Canadian Pacific Railway Ltd. says it will appeal a $50,000 fine levied by the federal government for failing to meet the weekly minimum grain shipping volumes.
The Calgary-based railway said a Labour Day shutdown at the Port of Vancouver delayed the unloading of grain railcars and caused it to ship less grain than required by the federal government.
"It was a glitch in the supply chain and CP shouldn't bear the burden of every component in what is a nationwide supply chain," said Martin Cej, a CP spokesman. "CP has been a long-time advocate for 24/7 service, but for it to work through the entire supply chain, all the links in the supply chain must also work on a 24/7 basis, and currently that is not the case."
CP and Canadian National Railway Co. missed the minimum grain volumes in the second week of September, and CN fell short in the final week of July, said Ashley Kelahear, a spokeswoman for Transport Minister Lisa Raitt.
Montreal-based CN said it will pay its $100,000 fine and "move on." CP said it will appeal to the Transportation Appeal Tribunal of Canada, and is refusing to pay the fine.
Both railways have been under government orders since the spring to move a set weekly amount of wheat, canola and other crops grown by western Canadian farmers, whose record harvest in 2013 preceded a harsh winter the railways blamed for slow shipments. The grain industry said cost-cutting at railways and a focus on more lucrative and fast-growing lines of business such as crude oil left them with a backlog of crop and cash problems.
The railways say the cold winter of 2013-14 caused unavoidable delays, and the regulations that followed were unfair. Until recently, the two companies were required to each move 536,250 tonnes of grain a week or face a fine of $100,000. (The minimum volumes were recently reduced in light of the smaller 2014 harvest.)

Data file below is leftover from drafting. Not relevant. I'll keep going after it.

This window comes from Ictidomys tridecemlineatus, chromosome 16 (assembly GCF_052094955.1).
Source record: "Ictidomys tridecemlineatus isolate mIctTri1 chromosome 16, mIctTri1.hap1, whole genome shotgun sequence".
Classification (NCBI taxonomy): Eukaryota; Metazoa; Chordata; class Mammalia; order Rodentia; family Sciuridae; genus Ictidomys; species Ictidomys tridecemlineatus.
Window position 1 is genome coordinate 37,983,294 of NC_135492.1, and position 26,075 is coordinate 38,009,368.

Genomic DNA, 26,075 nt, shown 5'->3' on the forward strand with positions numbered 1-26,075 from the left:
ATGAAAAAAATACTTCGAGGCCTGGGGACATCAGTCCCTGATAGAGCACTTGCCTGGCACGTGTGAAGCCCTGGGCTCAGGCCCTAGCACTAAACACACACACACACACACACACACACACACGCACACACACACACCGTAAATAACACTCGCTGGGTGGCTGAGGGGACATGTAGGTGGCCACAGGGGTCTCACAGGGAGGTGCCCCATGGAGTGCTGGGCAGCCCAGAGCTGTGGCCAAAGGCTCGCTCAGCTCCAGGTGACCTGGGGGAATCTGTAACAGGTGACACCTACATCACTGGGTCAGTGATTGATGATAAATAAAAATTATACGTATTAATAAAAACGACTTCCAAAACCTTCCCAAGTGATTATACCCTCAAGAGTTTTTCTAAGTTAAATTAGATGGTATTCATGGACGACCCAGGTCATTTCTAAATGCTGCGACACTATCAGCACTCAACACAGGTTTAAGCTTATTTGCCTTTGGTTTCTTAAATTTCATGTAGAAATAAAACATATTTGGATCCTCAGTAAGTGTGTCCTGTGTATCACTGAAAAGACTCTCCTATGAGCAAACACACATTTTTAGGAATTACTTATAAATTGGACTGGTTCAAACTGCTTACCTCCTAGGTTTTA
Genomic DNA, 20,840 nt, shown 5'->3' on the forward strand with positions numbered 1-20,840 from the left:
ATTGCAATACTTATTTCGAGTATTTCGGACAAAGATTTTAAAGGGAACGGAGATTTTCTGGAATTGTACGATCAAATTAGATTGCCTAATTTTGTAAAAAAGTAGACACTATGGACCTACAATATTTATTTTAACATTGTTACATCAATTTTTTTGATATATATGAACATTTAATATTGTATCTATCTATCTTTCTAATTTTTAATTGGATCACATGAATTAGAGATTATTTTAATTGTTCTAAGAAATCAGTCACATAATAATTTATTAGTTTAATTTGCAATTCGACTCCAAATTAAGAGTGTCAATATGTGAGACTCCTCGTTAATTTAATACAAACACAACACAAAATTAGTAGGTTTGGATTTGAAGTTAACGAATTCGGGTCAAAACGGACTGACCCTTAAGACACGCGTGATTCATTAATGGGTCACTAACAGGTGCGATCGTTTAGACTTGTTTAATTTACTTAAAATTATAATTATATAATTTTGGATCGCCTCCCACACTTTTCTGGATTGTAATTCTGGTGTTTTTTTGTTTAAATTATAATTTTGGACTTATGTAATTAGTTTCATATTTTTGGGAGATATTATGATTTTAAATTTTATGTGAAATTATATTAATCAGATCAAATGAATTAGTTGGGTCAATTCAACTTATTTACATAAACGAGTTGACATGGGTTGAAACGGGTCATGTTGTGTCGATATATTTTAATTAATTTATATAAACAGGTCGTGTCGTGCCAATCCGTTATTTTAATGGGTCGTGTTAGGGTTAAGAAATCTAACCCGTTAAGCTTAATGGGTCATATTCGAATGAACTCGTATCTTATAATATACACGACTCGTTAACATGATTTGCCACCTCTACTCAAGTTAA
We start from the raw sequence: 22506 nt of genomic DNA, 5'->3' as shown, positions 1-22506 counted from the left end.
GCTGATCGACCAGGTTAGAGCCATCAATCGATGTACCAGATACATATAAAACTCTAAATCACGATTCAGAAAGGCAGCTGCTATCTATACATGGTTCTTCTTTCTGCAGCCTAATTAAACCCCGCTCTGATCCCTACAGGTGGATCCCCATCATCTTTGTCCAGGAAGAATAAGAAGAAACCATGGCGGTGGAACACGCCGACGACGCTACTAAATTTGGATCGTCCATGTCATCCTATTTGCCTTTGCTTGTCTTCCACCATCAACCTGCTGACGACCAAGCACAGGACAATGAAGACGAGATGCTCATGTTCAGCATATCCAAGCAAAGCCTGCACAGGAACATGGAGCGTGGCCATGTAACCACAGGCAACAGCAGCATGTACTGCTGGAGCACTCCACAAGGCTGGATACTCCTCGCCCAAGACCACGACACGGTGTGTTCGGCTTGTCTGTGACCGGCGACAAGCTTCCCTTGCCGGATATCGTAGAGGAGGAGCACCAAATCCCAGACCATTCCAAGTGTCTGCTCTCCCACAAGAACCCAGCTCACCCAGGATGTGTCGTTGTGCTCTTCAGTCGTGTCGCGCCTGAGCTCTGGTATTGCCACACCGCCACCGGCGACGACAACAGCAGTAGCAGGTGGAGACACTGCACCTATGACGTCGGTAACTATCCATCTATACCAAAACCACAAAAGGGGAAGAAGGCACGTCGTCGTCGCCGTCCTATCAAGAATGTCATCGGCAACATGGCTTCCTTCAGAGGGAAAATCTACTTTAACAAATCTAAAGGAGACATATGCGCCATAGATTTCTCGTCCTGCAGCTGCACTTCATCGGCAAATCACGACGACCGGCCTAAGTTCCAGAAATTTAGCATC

For companies that generate billions of dollars in revenues and make record profits, the amount is relatively tiny. CN's 2014 sales were $12-billion, while CP's were $6.6-billion, according to Bloomberg estimates, including almost $1-billion from hauling Canadian grain.
However small, the fines accompany new regulations imposed on the railways in 2014 after complaints to Ottawa from farmers and grain companies about poor rail service.
The new rules include widening the area in which railways must open their networks to rivals, a move meant to offer commodities shippers greater choice of rail companies.
The fines laid against the railways are smaller than the $100,000 "per occurrence" set out in the regulations introduced last year, a sign the government might believe supply chain constraints contributed to the lower volumes moved by rail.
"CN is heartened that the Transport Canada enforcement officer's investigation appropriately took into account factors beyond CN's control, and also reflected the important role that others play in the grain supply chain," Mark Hallman, a CN spokesman, said in an e-mailed statement.